Photos by Sarah, Thursday Doors

Queanbeyan Showgrounds

Technically a gate not a door but I love the unusual shape of each doorway and the overall Art Deco feel to the entrance of the show grounds in my childhood town…

Prompt: Norm 2.0, Thursday Doors – December 14, 2017

Photos by Sarah, Thursday Doors

Royal Exhibition Building

This is one of my favourite buildings in Melbourne. The incredible architecture, craftsmanship and detail, make this a true marvel of another time. What I find interesting about the Royal Exhibition Building, is that with SO many doors, many of the side and back entrances could be the front! It is  dizzying feat to wander the perimeter of this building and try to take it all in. I have included a little history about the building below, taken from the Museums Victoria website…

This magnificent building is the oldest surviving from the Great Exhibition era that is still operating as an exhibition hall. Standing strong in Carlton Gardens, the Royal Exhibition Building is beautiful inside and out—a true landmark of Melbourne.

Dozens of trade fairs and public expos are held at the REB annually, continuing 135 years of bringing new ideas to Melbourne. It’s also home to gala dinners, fashion shows, community events and so much more. Whenever the building is available, we daily hold tours of the meticulously-restored interior with guides to tell the story of its triumphant arrival, its unappreciated middle age, and its rebirth as the first World Heritage listed building in Australia.

Source: Museums Victoria

Image credits By Sarah ©2017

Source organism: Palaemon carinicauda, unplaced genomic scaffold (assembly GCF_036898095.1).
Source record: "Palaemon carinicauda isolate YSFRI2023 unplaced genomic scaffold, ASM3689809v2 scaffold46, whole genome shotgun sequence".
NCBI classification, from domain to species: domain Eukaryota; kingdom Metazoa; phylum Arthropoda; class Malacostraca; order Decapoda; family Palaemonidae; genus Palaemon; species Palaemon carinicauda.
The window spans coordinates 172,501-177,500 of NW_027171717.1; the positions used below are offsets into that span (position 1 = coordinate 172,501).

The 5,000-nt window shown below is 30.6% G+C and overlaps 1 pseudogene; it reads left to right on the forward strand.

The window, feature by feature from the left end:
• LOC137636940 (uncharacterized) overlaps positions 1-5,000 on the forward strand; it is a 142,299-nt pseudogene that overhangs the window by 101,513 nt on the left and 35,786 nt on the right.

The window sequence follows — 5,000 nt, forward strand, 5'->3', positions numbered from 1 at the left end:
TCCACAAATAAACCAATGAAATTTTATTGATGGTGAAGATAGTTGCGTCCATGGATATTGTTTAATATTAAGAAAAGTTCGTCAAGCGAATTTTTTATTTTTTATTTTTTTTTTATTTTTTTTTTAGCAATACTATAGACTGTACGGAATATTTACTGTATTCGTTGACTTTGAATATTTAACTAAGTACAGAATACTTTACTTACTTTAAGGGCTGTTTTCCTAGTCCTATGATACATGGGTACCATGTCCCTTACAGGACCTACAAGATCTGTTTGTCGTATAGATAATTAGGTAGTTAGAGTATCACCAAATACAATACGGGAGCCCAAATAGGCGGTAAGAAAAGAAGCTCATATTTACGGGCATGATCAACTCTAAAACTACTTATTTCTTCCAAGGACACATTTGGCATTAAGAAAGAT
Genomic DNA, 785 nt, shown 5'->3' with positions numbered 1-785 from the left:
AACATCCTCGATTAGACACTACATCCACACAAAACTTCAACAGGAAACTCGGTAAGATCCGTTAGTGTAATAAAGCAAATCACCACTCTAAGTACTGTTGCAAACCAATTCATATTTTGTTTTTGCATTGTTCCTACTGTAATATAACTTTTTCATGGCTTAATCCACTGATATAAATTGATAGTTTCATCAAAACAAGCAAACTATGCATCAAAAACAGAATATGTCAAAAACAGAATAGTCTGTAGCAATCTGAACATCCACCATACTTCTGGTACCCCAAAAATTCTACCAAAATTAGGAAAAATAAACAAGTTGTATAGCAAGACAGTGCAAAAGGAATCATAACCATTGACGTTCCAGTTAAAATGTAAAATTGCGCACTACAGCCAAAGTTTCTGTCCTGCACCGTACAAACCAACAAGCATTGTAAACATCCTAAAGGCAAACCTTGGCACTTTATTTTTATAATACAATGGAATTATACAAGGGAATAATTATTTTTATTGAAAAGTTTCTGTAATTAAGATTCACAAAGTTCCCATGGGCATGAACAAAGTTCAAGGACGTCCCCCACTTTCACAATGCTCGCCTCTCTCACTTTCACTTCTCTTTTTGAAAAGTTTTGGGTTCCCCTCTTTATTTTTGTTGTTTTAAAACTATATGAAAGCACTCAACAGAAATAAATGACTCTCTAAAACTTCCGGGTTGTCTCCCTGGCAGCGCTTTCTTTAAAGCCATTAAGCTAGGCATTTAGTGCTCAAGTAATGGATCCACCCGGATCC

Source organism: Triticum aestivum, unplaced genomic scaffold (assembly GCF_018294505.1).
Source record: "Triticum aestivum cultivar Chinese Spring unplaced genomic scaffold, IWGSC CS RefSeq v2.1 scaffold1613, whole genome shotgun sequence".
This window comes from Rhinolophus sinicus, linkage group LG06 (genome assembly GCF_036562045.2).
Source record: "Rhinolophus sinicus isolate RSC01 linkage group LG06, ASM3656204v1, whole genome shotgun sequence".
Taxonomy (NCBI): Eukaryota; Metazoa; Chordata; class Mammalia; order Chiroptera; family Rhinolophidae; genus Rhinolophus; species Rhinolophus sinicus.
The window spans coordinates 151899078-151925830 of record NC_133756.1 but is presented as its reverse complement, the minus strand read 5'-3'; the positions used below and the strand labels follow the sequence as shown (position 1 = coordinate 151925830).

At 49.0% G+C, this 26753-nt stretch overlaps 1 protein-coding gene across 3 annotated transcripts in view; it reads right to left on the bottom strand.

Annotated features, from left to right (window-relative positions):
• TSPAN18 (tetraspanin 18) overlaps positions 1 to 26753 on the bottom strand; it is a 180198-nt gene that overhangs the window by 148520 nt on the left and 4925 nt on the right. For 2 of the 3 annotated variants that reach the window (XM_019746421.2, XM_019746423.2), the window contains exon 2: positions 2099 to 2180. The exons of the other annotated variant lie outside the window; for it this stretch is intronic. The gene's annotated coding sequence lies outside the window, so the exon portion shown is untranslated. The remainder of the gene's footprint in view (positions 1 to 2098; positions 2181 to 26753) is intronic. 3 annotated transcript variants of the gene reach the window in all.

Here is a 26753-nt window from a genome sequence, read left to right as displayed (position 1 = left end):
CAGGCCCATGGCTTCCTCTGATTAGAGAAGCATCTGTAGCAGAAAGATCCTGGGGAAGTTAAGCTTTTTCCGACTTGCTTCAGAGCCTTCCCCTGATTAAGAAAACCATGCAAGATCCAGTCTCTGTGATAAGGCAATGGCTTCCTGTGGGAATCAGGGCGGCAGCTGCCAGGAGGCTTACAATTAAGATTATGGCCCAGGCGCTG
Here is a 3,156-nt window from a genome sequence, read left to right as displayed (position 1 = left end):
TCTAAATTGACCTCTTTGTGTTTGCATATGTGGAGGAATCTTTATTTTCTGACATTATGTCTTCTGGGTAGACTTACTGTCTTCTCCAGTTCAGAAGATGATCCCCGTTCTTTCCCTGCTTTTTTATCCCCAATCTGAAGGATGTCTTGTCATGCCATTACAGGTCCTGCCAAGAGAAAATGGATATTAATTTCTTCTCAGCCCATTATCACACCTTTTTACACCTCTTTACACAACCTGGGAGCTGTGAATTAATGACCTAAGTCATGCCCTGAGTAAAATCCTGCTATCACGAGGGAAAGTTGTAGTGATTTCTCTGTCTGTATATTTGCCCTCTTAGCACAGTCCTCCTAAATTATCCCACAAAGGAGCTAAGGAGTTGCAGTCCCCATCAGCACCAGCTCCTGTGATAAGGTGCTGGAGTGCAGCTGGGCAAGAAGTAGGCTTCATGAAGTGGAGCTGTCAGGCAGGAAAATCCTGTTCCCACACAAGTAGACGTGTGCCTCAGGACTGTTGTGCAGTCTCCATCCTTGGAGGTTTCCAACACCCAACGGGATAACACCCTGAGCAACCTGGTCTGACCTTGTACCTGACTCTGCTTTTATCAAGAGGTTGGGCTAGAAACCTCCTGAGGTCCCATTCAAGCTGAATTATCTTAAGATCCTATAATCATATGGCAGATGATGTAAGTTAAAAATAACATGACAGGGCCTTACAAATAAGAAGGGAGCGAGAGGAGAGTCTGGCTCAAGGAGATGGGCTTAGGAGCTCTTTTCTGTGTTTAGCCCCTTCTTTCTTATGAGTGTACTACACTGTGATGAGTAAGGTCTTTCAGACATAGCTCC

Prompt: Norm 2.0, Thursday Doors – November 16, 2017

Photos by Sarah, Thursday Doors

Mt Buffalo Chalet

Often referred to as The Grande Old Dame of Victoria’s Alpine region, the Mount Buffalo Chalet is listed in the Victorian Heritage Register for its architectural, historical and social significance. Perched on the top of Bent’s Lookout, the breathtaking views stretch out over the famous Gorge. Built in 1910 by the Victorian Governemnt, the chalet was Australia’s first ski resort, and has served generations of skiiers, hikers and families over the years it operated.

The last few decades have seen the chalet lapse into disrepair however a conservation project has been started this year to restore and preserve the building for years to come.

Image credits By Sarah ©2017

You can find out more about the Mt Buffalo Chalet here…

Prompt: Daily Post Daily Prompt, gorge; and also; Norm 2.0, Thursday Doors – October 19, 2017

Photos by Sarah, Thursday Doors

Cotton Club

Welcoming in 2016, we stepped back in time at the remarkable nightspot ‘The Cotton Club’ at State of Grace. We saw in the New Year, living a night of luxury among the sophisticated scene of the 1920’s.

Prompt: Norm 2.0, Thursday Doors – September 21, 2017

Photos by Sarah, Thursday Doors

Baldwin Street

Baldwin Street, in Dunedin, New Zealand is the world’s steepest residential street, according to the Guinness World Records. For every 2.86 metres travelled horizontally, the elevation changes by 1 metre. The street’s steepness was unintentional. As with many other parts of early Dunedin, and indeed New Zealand, streets were laid out in a grid pattern with no consideration for the terrain, usually by planners in London.

Source: Wikipedia

Image credit By Sarah ©2017

Prompt: Norm 2.0, Thursday Doors, September 14, 2017 – guest host

Photos by Sarah, Thursday Doors

Puffing Billy

On the weekend my husband and I enjoyed the wine and dine lunch on Puffing Billy steam train in the Dandenong Ranges, Victoria. This is the door to our carriage car, called “Mount Lyall”.

Prompt: Norm 2.0, Thursday Doors, August 31, 2017 – guest host Joey

Photos by Sarah, Thursday Doors

Whakarewarewa Village

Good luck getting in this front door! A newly formed sinkhole has made things a little perilous at this home in Whakarewarewa Maori Village, Rotorua, NZ.

Image credit By Sarah

Author’s Note: Whakarewarewa village is situated in the unique geothermal landscape of Te Whakarewarewa Valley. The only living geothermal Māori village, geothermal vents provide a life-giving energy resource along with boiling hot pools and bubbling mud. Residents have been forced to utilise, respect and adapt to the ever-changing forces beneath the land.

Prompt: Norm 2.0, Thursday Doors – August 3, 2017